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http://dx.doi.org/10.1038/srep45073DOI Listing
http://www.ncbi.nlm.nih.gov/pmc/articles/PMC5374493PMC
March 2017

A Transcriptome Meta-Analysis Proposes Novel Biological Roles for the Antifungal Protein AnAFP in Aspergillus niger.

PLoS One 2016 11;11(11):e0165755. Epub 2016 Nov 11.

Institute of Biotechnology, Department Applied and Molecular Microbiology, Berlin University of Technology, Berlin, Germany.

Understanding the genetic, molecular and evolutionary basis of cysteine-stabilized antifungal proteins (AFPs) from fungi is important for understanding whether their function is mainly defensive or associated with fungal growth and development. In the current study, a transcriptome meta-analysis of the Aspergillus niger γ-core protein AnAFP was performed to explore co-expressed genes and pathways, based on independent expression profiling microarrays covering 155 distinct cultivation conditions. This analysis uncovered that anafp displays a highly coordinated temporal and spatial transcriptional profile which is concomitant with key nutritional and developmental processes. Its expression profile coincides with early starvation response and parallels with genes involved in nutrient mobilization and autophagy. Using fluorescence- and luciferase reporter strains we demonstrated that the anafp promoter is active in highly vacuolated compartments and foraging hyphal cells during carbon starvation with CreA and FlbA, but not BrlA, as most likely regulators of anafp. A co-expression network analysis supported by luciferase-based reporter assays uncovered that anafp expression is embedded in several cellular processes including allorecognition, osmotic and oxidative stress survival, development, secondary metabolism and autophagy, and predicted StuA and VelC as additional regulators. The transcriptomic resources available for A. niger provide unparalleled resources to investigate the function of proteins. Our work illustrates how transcriptomic meta-analyses can lead to hypotheses regarding protein function and predict a role for AnAFP during slow growth, allorecognition, asexual development and nutrient recycling of A. niger and propose that it interacts with the autophagic machinery to enable these processes.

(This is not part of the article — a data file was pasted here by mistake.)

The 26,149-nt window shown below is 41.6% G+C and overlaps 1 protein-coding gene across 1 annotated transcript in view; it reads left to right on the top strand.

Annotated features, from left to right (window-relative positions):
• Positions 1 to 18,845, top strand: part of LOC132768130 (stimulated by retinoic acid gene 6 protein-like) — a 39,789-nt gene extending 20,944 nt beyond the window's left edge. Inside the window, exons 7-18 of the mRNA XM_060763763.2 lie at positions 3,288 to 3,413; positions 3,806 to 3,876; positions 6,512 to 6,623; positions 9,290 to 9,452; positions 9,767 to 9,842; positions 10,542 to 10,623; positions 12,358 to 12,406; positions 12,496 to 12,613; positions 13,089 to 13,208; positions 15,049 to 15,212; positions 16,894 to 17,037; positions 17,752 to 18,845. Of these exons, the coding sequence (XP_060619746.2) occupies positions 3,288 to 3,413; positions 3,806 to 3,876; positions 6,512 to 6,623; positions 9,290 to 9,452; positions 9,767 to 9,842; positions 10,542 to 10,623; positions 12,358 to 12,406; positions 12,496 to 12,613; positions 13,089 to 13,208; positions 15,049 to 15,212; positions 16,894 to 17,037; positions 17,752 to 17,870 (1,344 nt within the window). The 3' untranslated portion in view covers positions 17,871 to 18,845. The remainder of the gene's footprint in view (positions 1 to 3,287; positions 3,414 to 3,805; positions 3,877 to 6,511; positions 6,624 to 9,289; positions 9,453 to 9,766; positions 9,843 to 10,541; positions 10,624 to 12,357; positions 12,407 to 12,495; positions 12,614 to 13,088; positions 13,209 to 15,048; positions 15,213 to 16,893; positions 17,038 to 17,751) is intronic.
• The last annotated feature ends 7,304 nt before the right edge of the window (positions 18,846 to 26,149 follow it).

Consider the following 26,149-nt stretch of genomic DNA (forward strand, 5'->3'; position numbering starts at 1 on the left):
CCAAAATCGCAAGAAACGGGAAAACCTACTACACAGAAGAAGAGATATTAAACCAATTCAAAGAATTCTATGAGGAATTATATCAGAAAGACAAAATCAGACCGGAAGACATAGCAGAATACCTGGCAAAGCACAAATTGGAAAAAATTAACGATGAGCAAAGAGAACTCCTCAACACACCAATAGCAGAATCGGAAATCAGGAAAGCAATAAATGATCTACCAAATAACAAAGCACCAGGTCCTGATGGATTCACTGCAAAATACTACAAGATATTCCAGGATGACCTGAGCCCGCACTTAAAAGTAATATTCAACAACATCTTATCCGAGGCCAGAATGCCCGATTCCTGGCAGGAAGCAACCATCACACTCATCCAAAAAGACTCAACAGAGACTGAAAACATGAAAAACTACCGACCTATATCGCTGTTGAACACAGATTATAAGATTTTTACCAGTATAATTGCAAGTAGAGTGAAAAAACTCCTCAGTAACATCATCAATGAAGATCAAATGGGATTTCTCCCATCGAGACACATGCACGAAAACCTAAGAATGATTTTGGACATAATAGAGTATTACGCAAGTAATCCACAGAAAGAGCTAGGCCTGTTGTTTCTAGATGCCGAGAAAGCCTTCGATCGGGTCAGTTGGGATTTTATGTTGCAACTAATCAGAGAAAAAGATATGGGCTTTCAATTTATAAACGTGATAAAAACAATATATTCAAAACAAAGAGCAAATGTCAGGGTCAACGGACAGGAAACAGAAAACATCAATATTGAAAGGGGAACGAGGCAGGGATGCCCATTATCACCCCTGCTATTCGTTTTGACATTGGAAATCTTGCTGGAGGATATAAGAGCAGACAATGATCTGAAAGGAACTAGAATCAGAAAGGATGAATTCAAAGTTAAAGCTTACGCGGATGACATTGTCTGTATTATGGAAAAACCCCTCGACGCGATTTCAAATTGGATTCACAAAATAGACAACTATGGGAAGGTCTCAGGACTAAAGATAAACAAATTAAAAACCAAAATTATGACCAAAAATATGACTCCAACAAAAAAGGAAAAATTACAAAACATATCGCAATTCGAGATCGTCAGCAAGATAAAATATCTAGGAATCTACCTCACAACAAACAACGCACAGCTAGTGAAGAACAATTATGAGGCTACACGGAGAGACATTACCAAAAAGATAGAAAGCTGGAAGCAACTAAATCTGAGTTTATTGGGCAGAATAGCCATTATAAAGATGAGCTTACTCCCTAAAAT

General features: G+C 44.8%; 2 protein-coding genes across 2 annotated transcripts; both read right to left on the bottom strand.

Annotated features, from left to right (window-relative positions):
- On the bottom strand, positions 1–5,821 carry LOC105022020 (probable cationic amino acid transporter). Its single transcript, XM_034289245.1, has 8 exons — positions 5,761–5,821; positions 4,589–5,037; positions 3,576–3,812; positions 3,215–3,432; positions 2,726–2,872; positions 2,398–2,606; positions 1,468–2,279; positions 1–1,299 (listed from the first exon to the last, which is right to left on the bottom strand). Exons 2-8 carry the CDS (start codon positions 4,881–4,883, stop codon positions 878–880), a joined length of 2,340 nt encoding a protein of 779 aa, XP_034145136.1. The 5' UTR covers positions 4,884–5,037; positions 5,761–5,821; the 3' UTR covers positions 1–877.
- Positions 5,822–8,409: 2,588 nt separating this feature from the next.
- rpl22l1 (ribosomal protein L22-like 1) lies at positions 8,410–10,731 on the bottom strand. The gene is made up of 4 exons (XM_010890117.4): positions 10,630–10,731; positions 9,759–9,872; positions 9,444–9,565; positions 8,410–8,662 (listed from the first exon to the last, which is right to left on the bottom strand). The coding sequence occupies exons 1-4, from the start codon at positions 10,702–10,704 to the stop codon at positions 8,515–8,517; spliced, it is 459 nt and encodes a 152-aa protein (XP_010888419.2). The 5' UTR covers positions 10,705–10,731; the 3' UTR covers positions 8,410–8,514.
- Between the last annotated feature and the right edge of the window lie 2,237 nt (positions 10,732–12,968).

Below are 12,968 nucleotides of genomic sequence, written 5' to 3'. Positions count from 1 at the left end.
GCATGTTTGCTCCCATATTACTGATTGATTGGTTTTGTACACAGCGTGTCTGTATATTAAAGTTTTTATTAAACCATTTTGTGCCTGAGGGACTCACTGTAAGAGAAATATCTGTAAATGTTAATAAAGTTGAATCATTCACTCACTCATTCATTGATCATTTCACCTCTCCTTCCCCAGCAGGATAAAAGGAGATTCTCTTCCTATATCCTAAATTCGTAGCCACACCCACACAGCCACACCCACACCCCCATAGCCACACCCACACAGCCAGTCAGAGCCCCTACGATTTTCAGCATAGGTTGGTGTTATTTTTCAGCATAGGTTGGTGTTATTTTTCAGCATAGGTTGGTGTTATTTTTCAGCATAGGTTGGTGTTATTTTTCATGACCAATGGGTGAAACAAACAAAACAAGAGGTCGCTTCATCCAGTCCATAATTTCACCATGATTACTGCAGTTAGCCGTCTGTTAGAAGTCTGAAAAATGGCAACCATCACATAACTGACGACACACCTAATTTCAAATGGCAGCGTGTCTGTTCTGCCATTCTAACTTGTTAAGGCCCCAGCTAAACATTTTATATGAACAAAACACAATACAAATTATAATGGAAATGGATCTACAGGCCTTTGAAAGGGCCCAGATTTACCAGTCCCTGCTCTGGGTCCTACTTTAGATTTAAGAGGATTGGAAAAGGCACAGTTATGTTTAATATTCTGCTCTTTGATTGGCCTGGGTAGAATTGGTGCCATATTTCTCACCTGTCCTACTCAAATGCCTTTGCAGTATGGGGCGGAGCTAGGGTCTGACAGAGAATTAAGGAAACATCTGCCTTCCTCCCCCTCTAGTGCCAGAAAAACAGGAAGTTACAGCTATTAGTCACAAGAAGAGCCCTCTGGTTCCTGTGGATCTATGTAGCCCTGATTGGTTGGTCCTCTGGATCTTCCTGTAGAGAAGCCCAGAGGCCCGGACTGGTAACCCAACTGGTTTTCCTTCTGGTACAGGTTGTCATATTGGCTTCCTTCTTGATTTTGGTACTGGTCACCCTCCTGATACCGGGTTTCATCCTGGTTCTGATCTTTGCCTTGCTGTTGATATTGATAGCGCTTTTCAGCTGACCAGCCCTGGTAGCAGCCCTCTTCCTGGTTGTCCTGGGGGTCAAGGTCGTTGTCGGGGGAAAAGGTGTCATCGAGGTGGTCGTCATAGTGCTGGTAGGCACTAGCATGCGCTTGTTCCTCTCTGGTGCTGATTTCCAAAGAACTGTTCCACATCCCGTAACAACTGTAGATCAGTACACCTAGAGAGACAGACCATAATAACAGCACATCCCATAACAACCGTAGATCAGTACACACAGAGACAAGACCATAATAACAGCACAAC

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http://journals.plos.org/plosone/article?id=10.1371/journal.pone.0165755PLOS
http://www.ncbi.nlm.nih.gov/pmc/articles/PMC5106034PMC
June 2017

Transcriptomic and molecular genetic analysis of the cell wall salvage response of Aspergillus niger to the absence of galactofuranose synthesis.

Cell Microbiol 2016 09 29;18(9):1268-84. Epub 2016 Jul 29.

Leiden University, Institute of Biology Leiden, Molecular Microbiology and Biotechnology, Sylviusweg 72, 2333 BE, Leiden, The Netherlands.